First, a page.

Conserving nature to conserve production: Understanding Payments for Ecosystem Services (PES) within the political economy of potato processing on Prince Edward Island, Canada

Authors: Vijay Kolinjivadi*, , Alejandra Zaga Mendez, Université du Québec en Outaouais , Jérôme Dupras, Université du Québec en Outaouais
Topics: Cultural and Political Ecology, Agricultural Geography, Human-Environment Geography
Keywords: Payments for Ecosystem Services, political economy, autonomy, neoliberal natures, conservation
Session Type: Paper
Day: 4/6/2019
Start / End Time: 1:10 PM / 2:50 PM
Room: Governor's Room, Omni, East
Presentation File: No File Uploaded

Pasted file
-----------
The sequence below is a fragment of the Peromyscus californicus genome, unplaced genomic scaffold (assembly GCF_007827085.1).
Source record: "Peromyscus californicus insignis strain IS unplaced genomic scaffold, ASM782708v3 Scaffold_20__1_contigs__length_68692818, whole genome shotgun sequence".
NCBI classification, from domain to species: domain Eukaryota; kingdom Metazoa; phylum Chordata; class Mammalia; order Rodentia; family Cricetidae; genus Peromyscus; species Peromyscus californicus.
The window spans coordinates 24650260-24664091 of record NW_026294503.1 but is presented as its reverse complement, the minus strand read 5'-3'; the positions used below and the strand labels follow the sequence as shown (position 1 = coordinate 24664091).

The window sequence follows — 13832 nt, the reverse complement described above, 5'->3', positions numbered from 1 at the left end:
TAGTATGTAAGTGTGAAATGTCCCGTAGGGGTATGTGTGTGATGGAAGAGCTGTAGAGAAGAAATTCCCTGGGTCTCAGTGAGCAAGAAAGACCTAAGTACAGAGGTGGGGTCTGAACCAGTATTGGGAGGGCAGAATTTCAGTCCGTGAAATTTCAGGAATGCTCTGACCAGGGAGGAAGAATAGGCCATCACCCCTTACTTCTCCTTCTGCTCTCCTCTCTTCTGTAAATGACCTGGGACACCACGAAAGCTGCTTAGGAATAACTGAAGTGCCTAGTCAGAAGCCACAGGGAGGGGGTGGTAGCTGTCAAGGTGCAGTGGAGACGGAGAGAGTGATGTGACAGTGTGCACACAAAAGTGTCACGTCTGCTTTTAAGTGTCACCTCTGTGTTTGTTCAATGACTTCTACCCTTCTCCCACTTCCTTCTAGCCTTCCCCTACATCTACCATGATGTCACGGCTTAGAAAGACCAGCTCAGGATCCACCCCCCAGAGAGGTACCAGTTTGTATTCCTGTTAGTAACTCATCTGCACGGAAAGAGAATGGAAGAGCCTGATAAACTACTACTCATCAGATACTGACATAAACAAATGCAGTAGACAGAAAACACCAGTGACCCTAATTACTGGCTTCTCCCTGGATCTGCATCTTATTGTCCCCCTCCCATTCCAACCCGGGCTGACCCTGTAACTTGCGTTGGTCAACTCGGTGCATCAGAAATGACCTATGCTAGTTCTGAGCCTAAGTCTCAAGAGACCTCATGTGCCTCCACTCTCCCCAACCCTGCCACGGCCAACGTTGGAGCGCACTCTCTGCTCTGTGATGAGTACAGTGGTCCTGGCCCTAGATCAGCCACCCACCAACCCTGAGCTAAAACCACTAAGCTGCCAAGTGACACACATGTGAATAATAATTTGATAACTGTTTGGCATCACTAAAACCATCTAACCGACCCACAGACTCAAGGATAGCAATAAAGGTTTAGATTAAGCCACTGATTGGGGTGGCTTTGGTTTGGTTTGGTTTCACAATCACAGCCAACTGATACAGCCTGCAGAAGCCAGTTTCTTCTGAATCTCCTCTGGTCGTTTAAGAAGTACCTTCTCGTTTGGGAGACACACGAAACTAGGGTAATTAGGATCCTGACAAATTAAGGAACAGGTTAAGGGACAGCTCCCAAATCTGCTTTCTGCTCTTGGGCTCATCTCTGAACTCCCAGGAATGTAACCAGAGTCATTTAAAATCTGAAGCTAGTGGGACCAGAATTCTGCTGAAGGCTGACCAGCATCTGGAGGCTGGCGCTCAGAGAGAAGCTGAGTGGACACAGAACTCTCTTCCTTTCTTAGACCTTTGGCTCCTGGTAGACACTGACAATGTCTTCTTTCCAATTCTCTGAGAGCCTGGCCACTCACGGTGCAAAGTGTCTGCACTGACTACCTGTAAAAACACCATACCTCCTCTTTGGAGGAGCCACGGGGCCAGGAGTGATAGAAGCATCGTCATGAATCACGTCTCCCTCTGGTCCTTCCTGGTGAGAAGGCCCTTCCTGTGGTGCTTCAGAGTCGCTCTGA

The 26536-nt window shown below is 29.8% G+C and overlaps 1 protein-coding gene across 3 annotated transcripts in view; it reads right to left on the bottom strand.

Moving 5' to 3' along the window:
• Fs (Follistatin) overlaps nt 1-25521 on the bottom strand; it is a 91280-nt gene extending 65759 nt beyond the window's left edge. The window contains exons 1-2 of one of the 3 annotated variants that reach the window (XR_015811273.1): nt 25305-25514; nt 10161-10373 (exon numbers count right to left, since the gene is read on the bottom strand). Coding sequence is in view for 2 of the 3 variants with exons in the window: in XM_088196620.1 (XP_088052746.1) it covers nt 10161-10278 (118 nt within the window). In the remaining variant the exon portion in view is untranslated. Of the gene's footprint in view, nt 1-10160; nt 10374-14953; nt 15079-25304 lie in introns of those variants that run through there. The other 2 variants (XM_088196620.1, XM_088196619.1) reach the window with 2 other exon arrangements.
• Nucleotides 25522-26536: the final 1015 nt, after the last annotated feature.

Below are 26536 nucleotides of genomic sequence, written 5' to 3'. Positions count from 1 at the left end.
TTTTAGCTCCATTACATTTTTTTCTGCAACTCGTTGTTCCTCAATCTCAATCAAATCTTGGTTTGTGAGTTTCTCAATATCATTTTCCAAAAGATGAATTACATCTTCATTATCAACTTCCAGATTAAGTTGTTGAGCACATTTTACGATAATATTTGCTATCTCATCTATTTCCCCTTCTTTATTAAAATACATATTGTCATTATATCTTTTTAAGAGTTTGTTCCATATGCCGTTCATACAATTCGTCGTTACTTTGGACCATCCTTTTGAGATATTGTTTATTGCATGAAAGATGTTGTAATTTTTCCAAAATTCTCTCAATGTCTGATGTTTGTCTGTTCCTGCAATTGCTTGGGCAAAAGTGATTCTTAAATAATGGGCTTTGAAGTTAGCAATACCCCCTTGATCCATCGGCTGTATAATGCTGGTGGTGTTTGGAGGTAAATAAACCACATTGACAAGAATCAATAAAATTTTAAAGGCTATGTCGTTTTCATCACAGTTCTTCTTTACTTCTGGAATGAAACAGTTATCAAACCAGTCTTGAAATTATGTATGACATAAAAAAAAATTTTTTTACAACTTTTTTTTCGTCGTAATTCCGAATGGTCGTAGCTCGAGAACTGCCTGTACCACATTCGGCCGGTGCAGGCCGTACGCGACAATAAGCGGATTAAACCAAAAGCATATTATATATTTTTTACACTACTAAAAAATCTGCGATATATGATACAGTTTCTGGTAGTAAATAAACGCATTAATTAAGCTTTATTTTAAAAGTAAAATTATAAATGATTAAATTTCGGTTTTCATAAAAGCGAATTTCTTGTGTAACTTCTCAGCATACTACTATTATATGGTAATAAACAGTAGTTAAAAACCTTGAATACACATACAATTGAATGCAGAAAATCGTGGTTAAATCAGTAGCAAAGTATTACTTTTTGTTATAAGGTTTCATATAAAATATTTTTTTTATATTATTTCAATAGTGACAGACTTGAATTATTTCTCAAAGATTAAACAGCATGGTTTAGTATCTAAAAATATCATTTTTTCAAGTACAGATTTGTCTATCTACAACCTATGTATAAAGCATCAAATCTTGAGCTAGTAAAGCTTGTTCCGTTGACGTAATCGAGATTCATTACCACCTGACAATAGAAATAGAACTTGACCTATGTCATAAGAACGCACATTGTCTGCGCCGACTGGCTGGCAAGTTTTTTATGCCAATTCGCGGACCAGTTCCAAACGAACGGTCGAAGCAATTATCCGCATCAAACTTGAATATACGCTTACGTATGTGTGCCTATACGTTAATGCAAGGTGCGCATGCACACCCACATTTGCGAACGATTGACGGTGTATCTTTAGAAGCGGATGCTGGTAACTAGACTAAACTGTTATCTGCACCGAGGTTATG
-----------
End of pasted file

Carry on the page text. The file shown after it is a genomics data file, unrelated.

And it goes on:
In the Canadian province of Prince Edward Island (PEI), producers have been financially incentivized over the past decade to halt soil erosion, improve water quality, and promote habitat for biodiversity through a provincial programme called “Alternative Land Use Services” (ALUS). ALUS is the first example of a provincial-wide application of payments for ecosystem services (PES) in Canada, yet few studies have examined PES in a Canadian context. In this study, we consider the implementation and outcomes of land-use retirement for conservation within the political economy of intensive agriculture, and particularly the processing potato sector of PEI. Producers subscribing to the programme reported that a combination of financial incentive and moral imperatives for land-use protection influenced uptake; however, an underlying concern referred to rising annual costs of production and increasingly tighter margins of return. In this situation, producers have consistently stated that land taken out of production through PES incurs costs on the producer, eventually resulting in intensified production or the search for new land to replace lost yields. While PES itself may be altering behaviour on land-use management, producers have little control over the broader neoliberal market structures to which they belong. As such, we distinguish between “voluntary” participation in PES as embedded within an unsustainable and expansionary industrial agricultural model from the autonomy of farmers to regenerate the social and ecological potential of food production. We argue that PES should valorize individual and collective efforts towards land stewardship in resistance to the social and ecological simplifications of industrial agriculture.

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